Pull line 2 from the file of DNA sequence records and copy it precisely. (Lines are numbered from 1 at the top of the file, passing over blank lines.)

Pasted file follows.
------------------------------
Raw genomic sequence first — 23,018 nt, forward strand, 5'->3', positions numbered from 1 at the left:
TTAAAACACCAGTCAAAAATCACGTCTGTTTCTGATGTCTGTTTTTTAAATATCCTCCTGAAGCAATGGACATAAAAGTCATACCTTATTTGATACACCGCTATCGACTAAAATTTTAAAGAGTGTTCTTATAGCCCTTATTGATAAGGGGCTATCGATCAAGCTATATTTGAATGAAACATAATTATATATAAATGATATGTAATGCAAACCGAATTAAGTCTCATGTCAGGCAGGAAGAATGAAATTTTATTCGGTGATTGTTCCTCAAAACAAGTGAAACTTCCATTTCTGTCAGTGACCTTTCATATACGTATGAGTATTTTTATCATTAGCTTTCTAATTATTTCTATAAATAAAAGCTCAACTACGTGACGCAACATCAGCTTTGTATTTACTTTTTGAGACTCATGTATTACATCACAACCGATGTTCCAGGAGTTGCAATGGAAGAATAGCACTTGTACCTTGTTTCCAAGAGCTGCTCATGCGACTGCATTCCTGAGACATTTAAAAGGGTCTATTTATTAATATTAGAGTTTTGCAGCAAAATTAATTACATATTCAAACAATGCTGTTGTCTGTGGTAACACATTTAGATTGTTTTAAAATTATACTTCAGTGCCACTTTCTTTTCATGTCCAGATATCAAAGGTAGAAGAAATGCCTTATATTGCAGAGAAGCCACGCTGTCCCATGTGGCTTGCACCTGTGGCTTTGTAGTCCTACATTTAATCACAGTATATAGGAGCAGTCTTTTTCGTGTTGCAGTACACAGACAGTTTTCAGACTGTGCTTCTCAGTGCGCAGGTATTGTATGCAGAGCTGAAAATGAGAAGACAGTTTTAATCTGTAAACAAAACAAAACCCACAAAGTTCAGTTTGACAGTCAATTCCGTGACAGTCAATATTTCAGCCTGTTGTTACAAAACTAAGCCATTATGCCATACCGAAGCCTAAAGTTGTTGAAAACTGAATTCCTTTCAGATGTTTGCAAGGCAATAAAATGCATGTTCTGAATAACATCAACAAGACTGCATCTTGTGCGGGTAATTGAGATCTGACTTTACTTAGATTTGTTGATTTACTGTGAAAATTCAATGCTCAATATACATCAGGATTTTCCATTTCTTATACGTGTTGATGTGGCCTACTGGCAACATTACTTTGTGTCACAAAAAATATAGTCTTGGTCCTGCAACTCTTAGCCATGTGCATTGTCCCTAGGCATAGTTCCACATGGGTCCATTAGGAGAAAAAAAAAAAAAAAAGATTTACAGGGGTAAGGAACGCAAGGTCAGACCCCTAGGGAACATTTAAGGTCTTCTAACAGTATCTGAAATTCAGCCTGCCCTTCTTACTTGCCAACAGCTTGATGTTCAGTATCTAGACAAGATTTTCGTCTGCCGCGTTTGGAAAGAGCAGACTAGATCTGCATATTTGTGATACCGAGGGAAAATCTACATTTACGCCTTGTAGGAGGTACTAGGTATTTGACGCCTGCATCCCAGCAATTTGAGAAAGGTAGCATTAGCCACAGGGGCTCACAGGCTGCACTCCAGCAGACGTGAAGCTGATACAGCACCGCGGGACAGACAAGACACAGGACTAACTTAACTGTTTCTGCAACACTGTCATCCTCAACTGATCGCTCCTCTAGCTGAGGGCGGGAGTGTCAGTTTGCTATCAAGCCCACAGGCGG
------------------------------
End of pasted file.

TTAAAACACCAGTCAAAAATCACGTCTGTTTCTGATGTCTGTTTTTTAAATATCCTCCTGAAGCAATGGACATAAAAGTCATACCTTATTTGATACACCGCTATCGACTAAAATTTTAAAGAGTGTTCTTATAGCCCTTATTGATAAGGGGCTATCGATCAAGCTATATTTGAATGAAACATAATTATATATAAATGATATGTAATGCAAACCGAATTAAGTCTCATGTCAGGCAGGAAGAATGAAATTTTATTCGGTGATTGTTCCTCAAAACAAGTGAAACTTCCATTTCTGTCAGTGACCTTTCATATACGTATGAGTATTTTTATCATTAGCTTTCTAATTATTTCTATAAATAAAAGCTCAACTACGTGACGCAACATCAGCTTTGTATTTACTTTTTGAGACTCATGTATTACATCACAACCGATGTTCCAGGAGTTGCAATGGAAGAATAGCACTTGTACCTTGTTTCCAAGAGCTGCTCATGCGACTGCATTCCTGAGACATTTAAAAGGGTCTATTTATTAATATTAGAGTTTTGCAGCAAAATTAATTACATATTCAAACAATGCTGTTGTCTGTGGTAACACATTTAGATTGTTTTAAAATTATACTTCAGTGCCACTTTCTTTTCATGTCCAGATATCAAAGGTAGAAGAAATGCCTTATATTGCAGAGAAGCCACGCTGTCCCATGTGGCTTGCACCTGTGGCTTTGTAGTCCTACATTTAATCACAGTATATAGGAGCAGTCTTTTTCGTGTTGCAGTACACAGACAGTTTTCAGACTGTGCTTCTCAGTGCGCAGGTATTGTATGCAGAGCTGAAAATGAGAAGACAGTTTTAATCTGTAAACAAAACAAAACCCACAAAGTTCAGTTTGACAGTCAATTCCGTGACAGTCAATATTTCAGCCTGTTGTTACAAAACTAAGCCATTATGCCATACCGAAGCCTAAAGTTGTTGAAAACTGAATTCCTTTCAGATGTTTGCAAGGCAATAAAATGCATGTTCTGAATAACATCAACAAGACTGCATCTTGTGCGGGTAATTGAGATCTGACTTTACTTAGATTTGTTGATTTACTGTGAAAATTCAATGCTCAATATACATCAGGATTTTCCATTTCTTATACGTGTTGATGTGGCCTACTGGCAACATTACTTTGTGTCACAAAAAATATAGTCTTGGTCCTGCAACTCTTAGCCATGTGCATTGTCCCTAGGCATAGTTCCACATGGGTCCATTAGGAGAAAAAAAAAAAAAAAAGATTTACAGGGGTAAGGAACGCAAGGTCAGACCCCTAGGGAACATTTAAGGTCTTCTAACAGTATCTGAAATTCAGCCTGCCCTTCTTACTTGCCAACAGCTTGATGTTCAGTATCTAGACAAGATTTTCGTCTGCCGCGTTTGGAAAGAGCAGACTAGATCTGCATATTTGTGATACCGAGGGAAAATCTACATTTACGCCTTGTAGGAGGTACTAGGTATTTGACGCCTGCATCCCAGCAATTTGAGAAAGGTAGCATTAGCCACAGGGGCTCACAGGCTGCACTCCAGCAGACGTGAAGCTGATACAGCACCGCGGGACAGACAAGACACAGGACTAACTTAACTGTTTCTGCAACACTGTCATCCTCAACTGATCGCTCCTCTAGCTGAGGGCGGGAGTGTCAGTTTGCTATCAAGCCCACAGGCGG